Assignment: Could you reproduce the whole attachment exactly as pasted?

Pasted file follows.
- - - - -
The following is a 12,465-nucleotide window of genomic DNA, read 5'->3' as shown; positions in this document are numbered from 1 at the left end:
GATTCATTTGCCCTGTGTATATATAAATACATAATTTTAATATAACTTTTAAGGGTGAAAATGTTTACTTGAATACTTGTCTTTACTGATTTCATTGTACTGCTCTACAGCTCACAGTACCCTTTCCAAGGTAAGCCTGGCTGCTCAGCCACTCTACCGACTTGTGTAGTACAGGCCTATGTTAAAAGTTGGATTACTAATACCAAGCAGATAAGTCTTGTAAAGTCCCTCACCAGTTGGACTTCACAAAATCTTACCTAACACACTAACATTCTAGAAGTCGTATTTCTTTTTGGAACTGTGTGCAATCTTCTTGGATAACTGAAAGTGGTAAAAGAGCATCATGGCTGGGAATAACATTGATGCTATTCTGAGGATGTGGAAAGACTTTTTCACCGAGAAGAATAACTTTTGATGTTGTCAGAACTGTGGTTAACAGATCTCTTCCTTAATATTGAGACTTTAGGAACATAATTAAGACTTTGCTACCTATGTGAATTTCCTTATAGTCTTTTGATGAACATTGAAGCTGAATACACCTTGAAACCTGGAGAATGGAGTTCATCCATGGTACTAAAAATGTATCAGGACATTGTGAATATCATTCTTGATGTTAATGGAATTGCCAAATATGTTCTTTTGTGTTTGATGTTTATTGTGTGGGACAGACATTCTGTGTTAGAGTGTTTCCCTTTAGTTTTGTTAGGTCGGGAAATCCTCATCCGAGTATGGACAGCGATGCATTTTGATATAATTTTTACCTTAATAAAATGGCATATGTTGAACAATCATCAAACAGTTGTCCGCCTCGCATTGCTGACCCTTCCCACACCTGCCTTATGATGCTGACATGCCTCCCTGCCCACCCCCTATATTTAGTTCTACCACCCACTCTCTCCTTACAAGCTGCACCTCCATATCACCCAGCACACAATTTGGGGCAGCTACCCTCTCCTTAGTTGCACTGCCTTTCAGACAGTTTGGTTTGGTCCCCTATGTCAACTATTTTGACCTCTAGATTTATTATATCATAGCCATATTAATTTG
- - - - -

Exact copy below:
The following is a 12,465-nucleotide window of genomic DNA, read 5'->3' as shown; positions in this document are numbered from 1 at the left end:
GATTCATTTGCCCTGTGTATATATAAATACATAATTTTAATATAACTTTTAAGGGTGAAAATGTTTACTTGAATACTTGTCTTTACTGATTTCATTGTACTGCTCTACAGCTCACAGTACCCTTTCCAAGGTAAGCCTGGCTGCTCAGCCACTCTACCGACTTGTGTAGTACAGGCCTATGTTAAAAGTTGGATTACTAATACCAAGCAGATAAGTCTTGTAAAGTCCCTCACCAGTTGGACTTCACAAAATCTTACCTAACACACTAACATTCTAGAAGTCGTATTTCTTTTTGGAACTGTGTGCAATCTTCTTGGATAACTGAAAGTGGTAAAAGAGCATCATGGCTGGGAATAACATTGATGCTATTCTGAGGATGTGGAAAGACTTTTTCACCGAGAAGAATAACTTTTGATGTTGTCAGAACTGTGGTTAACAGATCTCTTCCTTAATATTGAGACTTTAGGAACATAATTAAGACTTTGCTACCTATGTGAATTTCCTTATAGTCTTTTGATGAACATTGAAGCTGAATACACCTTGAAACCTGGAGAATGGAGTTCATCCATGGTACTAAAAATGTATCAGGACATTGTGAATATCATTCTTGATGTTAATGGAATTGCCAAATATGTTCTTTTGTGTTTGATGTTTATTGTGTGGGACAGACATTCTGTGTTAGAGTGTTTCCCTTTAGTTTTGTTAGGTCGGGAAATCCTCATCCGAGTATGGACAGCGATGCATTTTGATATAATTTTTACCTTAATAAAATGGCATATGTTGAACAATCATCAAACAGTTGTCCGCCTCGCATTGCTGACCCTTCCCACACCTGCCTTATGATGCTGACATGCCTCCCTGCCCACCCCCTATATTTAGTTCTACCACCCACTCTCTCCTTACAAGCTGCACCTCCATATCACCCAGCACACAATTTGGGGCAGCTACCCTCTCCTTAGTTGCACTGCCTTTCAGACAGTTTGGTTTGGTCCCCTATGTCAACTATTTTGACCTCTAGATTTATTATATCATAGCCATATTAATTTG